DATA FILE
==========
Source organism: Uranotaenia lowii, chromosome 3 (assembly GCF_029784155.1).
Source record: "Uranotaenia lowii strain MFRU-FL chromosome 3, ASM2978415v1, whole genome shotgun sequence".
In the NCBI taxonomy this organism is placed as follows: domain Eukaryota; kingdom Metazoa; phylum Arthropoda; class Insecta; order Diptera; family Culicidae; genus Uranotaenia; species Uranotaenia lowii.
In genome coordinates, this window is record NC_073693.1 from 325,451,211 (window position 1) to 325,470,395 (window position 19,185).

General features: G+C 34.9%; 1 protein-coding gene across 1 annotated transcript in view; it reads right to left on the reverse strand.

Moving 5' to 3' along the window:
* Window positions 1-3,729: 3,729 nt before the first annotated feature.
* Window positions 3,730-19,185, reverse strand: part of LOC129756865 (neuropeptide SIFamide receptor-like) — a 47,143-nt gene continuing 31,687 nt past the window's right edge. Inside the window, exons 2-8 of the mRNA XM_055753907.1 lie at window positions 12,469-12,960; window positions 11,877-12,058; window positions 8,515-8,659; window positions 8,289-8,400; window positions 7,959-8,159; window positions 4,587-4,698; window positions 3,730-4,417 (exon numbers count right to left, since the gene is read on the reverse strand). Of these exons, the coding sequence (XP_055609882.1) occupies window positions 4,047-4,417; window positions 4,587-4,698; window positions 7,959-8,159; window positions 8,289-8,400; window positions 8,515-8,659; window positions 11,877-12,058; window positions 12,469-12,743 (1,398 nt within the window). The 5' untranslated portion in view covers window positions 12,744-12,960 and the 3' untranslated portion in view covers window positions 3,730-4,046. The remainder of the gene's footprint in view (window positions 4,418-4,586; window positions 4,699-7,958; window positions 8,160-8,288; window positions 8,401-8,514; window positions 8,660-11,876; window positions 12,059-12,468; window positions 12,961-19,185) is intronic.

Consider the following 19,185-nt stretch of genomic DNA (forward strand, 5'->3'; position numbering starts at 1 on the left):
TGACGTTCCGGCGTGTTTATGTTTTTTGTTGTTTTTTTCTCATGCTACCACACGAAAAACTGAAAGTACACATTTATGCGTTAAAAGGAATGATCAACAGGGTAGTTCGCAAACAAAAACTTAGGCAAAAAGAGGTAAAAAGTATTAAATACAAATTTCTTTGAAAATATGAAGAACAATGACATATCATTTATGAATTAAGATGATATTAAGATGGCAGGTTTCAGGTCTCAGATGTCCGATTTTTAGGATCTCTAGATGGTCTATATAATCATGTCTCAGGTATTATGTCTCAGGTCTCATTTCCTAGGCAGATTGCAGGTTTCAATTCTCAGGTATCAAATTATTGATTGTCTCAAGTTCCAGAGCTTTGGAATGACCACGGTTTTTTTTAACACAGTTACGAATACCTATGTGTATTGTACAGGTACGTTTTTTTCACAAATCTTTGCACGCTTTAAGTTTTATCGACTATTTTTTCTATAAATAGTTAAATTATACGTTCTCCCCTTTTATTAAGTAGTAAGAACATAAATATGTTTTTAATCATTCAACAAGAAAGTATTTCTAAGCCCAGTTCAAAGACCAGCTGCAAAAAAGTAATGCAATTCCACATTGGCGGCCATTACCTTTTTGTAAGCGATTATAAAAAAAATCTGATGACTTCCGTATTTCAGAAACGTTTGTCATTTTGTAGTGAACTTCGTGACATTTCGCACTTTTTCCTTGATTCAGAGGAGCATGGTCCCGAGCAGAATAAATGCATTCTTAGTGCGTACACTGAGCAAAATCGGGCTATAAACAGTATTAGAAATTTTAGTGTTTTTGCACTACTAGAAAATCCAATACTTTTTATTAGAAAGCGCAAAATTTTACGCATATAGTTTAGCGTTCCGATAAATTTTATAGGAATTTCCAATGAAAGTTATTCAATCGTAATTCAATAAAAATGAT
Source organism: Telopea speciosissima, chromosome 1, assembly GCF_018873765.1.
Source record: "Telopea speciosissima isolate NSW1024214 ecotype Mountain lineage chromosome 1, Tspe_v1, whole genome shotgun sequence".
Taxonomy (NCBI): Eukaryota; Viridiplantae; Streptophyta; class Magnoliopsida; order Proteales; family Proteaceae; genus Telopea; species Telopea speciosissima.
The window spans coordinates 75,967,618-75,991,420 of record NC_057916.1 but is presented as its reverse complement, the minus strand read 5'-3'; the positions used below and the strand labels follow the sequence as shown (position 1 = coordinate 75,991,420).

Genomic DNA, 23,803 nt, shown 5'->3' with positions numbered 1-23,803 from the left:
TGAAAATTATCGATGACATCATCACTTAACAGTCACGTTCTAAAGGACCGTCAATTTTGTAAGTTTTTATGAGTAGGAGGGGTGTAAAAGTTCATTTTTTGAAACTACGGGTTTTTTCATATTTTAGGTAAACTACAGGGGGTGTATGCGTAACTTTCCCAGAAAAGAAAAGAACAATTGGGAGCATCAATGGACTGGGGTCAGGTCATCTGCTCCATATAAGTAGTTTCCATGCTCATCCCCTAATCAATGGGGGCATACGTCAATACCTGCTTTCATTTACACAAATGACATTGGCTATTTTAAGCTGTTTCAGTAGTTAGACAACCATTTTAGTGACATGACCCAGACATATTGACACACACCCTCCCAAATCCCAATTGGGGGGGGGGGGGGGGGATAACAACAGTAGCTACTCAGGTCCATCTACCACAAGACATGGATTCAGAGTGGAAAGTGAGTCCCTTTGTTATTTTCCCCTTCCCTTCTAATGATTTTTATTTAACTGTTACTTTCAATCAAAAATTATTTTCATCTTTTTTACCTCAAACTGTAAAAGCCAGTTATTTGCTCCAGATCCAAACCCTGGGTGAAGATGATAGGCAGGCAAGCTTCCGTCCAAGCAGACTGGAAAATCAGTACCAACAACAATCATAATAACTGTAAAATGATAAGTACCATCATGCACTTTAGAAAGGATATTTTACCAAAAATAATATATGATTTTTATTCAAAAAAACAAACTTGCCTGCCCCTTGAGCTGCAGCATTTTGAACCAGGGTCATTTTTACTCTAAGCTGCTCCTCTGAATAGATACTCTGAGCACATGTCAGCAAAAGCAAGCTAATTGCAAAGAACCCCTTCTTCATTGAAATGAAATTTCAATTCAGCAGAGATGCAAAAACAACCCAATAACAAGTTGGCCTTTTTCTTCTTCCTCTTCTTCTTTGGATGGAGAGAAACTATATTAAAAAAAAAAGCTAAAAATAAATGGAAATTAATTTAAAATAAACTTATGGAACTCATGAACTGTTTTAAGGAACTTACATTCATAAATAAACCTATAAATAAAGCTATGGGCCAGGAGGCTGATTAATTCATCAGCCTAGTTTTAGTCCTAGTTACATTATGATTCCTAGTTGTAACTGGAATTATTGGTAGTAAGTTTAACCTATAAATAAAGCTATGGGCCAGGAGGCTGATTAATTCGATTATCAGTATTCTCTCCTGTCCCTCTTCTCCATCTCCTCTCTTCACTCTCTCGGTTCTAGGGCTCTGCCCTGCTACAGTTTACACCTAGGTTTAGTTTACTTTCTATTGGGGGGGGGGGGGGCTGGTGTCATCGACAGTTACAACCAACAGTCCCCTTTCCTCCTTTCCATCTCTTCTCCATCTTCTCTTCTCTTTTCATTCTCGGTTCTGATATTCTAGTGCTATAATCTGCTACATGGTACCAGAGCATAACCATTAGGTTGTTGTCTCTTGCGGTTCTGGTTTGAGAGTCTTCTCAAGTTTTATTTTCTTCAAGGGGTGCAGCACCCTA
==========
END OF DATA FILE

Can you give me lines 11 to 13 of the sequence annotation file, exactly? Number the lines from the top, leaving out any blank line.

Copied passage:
Source organism: Telopea speciosissima, chromosome 1, assembly GCF_018873765.1.
Source record: "Telopea speciosissima isolate NSW1024214 ecotype Mountain lineage chromosome 1, Tspe_v1, whole genome shotgun sequence".
Taxonomy (NCBI): Eukaryota; Viridiplantae; Streptophyta; class Magnoliopsida; order Proteales; family Proteaceae; genus Telopea; species Telopea speciosissima.